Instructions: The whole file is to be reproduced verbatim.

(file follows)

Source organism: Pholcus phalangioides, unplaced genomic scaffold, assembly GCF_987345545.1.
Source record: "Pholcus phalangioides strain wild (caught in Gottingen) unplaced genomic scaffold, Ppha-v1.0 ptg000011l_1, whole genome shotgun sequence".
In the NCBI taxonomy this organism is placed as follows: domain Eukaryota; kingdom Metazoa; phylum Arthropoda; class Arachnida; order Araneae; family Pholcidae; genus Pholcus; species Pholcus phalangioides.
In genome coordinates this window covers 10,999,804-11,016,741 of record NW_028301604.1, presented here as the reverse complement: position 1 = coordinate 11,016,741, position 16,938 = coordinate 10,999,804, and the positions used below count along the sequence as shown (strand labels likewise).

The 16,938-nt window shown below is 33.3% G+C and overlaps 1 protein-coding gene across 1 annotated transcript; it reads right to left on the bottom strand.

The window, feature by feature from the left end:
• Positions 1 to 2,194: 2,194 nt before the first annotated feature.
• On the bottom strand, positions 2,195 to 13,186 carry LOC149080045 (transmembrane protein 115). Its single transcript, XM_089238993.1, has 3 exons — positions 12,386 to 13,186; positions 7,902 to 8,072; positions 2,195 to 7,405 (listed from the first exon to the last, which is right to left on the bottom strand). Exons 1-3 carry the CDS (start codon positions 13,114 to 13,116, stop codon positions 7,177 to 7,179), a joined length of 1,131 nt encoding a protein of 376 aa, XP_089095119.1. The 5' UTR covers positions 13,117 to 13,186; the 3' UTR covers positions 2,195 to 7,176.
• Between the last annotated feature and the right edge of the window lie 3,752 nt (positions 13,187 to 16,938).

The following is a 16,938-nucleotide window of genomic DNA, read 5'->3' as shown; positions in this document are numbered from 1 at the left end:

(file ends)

Source organism: Pholcus phalangioides, unplaced genomic scaffold, assembly GCF_987345545.1.
Source record: "Pholcus phalangioides strain wild (caught in Gottingen) unplaced genomic scaffold, Ppha-v1.0 ptg000011l_1, whole genome shotgun sequence".
In the NCBI taxonomy this organism is placed as follows: domain Eukaryota; kingdom Metazoa; phylum Arthropoda; class Arachnida; order Araneae; family Pholcidae; genus Pholcus; species Pholcus phalangioides.
In genome coordinates this window covers 10,999,804-11,016,741 of record NW_028301604.1, presented here as the reverse complement: position 1 = coordinate 11,016,741, position 16,938 = coordinate 10,999,804, and the positions used below count along the sequence as shown (strand labels likewise).

The 16,938-nt window shown below is 33.3% G+C and overlaps 1 protein-coding gene across 1 annotated transcript; it reads right to left on the bottom strand.

The window, feature by feature from the left end:
• Positions 1 to 2,194: 2,194 nt before the first annotated feature.
• On the bottom strand, positions 2,195 to 13,186 carry LOC149080045 (transmembrane protein 115). Its single transcript, XM_089238993.1, has 3 exons — positions 12,386 to 13,186; positions 7,902 to 8,072; positions 2,195 to 7,405 (listed from the first exon to the last, which is right to left on the bottom strand). Exons 1-3 carry the CDS (start codon positions 13,114 to 13,116, stop codon positions 7,177 to 7,179), a joined length of 1,131 nt encoding a protein of 376 aa, XP_089095119.1. The 5' UTR covers positions 13,117 to 13,186; the 3' UTR covers positions 2,195 to 7,176.
• Between the last annotated feature and the right edge of the window lie 3,752 nt (positions 13,187 to 16,938).

The following is a 16,938-nucleotide window of genomic DNA, read 5'->3' as shown; positions in this document are numbered from 1 at the left end: